UNEMPLOYMENT / JAN. 09, 2014
version 6, draft 6

Cameron to Prevent Migrants From Sending Benefits Home

Jan Bury, leader of Poland’s junior coalition party PSL urged Poles to boycott Tesco stores – in retaliation for British Prime Minister David Cameron’s remarks about Polish migrants pocketing British welfare payments and sending them back home.  Mr Cameron has urged a revision on payments of British social benefits to EU migrants who live in the UK but whose families remain in their home countries. In doing so, he specifically pointed to Poles, now one of the largest migrant communities in the UK, saying: “I don’t think we should be paying child benefit to their family back at home in Poland”.

Cameron Aims to Change the EU Rules on Welfare

The British Prime Minister actively seeks for changing the EU rules on welfare before the end of 2017 when the referendum on Britain’s membership in the EU will take place.

According to a Downing Street spokesman “On EU free movement, the prime minister made clear his longstanding view, reiterated in recent days, that the lack of transitional controls for new EU member states in 2004 was the wrong approach and had put pressure on local communities, and that we need to address the impact on countries’ benefits systems, including for example paying child benefit to families living abroad”.

On the other side, Donald Tusk, the Polish Prime Minister, said he would veto any attempt by Cameron to change EU laws on the issue. He added: "No one has the right to single out Poles as a special group that is abusing or taking advantage."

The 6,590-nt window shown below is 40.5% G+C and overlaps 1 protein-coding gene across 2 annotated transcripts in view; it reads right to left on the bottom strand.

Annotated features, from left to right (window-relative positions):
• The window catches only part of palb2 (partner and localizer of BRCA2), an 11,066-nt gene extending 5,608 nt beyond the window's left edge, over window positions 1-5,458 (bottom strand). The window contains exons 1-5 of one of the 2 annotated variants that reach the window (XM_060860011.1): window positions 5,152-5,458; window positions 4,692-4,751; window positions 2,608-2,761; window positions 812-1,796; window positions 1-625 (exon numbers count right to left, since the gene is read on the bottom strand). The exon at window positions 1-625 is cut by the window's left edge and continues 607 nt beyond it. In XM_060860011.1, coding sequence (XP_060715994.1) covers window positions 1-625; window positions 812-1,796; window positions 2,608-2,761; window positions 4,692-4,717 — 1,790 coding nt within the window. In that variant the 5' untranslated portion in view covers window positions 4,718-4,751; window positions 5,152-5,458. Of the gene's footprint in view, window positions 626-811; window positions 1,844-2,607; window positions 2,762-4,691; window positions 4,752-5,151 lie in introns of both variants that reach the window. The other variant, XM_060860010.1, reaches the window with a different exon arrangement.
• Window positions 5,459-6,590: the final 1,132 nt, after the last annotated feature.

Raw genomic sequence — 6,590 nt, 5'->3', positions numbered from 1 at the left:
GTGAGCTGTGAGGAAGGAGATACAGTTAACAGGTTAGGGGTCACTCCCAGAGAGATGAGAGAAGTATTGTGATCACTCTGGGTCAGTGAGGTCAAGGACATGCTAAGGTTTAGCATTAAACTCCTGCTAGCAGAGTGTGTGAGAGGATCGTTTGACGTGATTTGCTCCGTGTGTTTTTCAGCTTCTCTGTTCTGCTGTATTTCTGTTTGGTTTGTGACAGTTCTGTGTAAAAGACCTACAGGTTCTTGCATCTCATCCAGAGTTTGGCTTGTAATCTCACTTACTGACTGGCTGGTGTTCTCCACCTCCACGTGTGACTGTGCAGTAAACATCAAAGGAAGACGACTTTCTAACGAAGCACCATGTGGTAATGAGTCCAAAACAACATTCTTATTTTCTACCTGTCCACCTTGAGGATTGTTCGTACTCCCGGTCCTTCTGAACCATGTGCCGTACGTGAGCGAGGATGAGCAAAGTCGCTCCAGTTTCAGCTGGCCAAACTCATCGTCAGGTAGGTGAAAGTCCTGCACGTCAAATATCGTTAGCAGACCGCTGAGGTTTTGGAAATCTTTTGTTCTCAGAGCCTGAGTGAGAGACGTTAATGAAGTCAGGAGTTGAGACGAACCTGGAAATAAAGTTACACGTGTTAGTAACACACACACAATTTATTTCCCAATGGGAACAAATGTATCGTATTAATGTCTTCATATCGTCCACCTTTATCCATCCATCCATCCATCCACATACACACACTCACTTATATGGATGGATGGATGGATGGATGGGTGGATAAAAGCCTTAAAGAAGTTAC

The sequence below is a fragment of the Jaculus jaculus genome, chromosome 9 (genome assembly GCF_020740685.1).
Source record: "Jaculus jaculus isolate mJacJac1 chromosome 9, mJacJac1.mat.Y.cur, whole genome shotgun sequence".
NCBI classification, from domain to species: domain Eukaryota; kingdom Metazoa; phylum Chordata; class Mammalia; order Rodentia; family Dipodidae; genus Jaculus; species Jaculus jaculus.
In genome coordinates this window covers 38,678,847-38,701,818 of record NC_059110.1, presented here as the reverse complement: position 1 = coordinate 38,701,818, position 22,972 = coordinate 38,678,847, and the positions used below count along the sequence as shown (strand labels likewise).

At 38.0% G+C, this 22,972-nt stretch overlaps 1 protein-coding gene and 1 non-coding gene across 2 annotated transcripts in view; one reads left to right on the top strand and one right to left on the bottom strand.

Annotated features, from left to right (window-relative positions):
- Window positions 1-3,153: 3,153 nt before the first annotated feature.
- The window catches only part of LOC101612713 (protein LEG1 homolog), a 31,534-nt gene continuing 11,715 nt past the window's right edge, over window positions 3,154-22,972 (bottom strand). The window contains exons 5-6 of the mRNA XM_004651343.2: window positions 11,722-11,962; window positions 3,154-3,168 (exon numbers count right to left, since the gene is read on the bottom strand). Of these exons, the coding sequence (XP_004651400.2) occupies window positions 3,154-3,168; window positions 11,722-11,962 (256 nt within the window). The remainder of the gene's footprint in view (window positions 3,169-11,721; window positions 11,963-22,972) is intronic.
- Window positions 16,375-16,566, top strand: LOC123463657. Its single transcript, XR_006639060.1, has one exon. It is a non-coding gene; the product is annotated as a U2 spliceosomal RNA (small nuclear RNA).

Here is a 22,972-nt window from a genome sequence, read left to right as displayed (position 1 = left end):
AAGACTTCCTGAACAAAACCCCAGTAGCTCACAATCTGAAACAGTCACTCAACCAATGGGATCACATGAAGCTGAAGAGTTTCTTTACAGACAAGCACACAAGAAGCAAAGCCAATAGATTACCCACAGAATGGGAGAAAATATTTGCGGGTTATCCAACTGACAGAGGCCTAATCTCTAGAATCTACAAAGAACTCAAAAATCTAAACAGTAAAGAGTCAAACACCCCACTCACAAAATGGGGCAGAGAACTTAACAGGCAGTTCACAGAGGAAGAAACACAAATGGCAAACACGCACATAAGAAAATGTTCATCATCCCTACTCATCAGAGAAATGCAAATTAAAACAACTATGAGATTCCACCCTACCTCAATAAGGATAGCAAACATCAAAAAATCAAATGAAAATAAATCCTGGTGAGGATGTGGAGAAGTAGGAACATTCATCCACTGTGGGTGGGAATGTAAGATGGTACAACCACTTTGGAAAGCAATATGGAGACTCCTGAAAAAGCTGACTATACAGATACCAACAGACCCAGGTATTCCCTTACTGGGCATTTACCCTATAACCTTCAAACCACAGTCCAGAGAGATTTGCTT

Are British Becoming an Endangered Species?

The issue in question is not about picking on Polish or any other migrant communities living and working in the UK. The real problem is that the influx of migrant workers - especially from Eastern European countries - working in the UK will make British workers a minority in their own country. According to research done by Polityka Insight, a Polish think tank, about 700,000 Poles are thought to live in Britain, with hundreds of thousands more working temporarily. That compares to only 69,000 living there before Poland’s 2004 EU accession. Considering this sky-high increase, would you blame Cameron for wanting to amend the EU free movement directive?   

Migrants’ Practice of Sending Their Child Benefit Home is Unfair to British

Doesn’t it worry anyone that somebody from another country can come in the UK and claim benefits after three months, without paying any contributions. Now we see that they don’t even have to live here and they can claim benefits or it’s paid to them because a family member is working here.

Have you ever wondered why should Polish or any other nationals claim for child benefit when their children don’t even live in the UK? It would be a different matter if they were born and raised in the UK because they would have contributed to the local economy for a long time as British citizens. In the end, it is the British taxpayer who finances their benefits. Isn’t it wrong to send British taxpayers’ money abroad when the country needs every penny to support its own unemployed and low paid population?

The practice of paying child benefits to children not even living in Britain is provocative and unfair to the British tax payer. The question is will foreign workers contribute substantially to the British economy as British workers do or just make the most of the benefits and freebies available to them?

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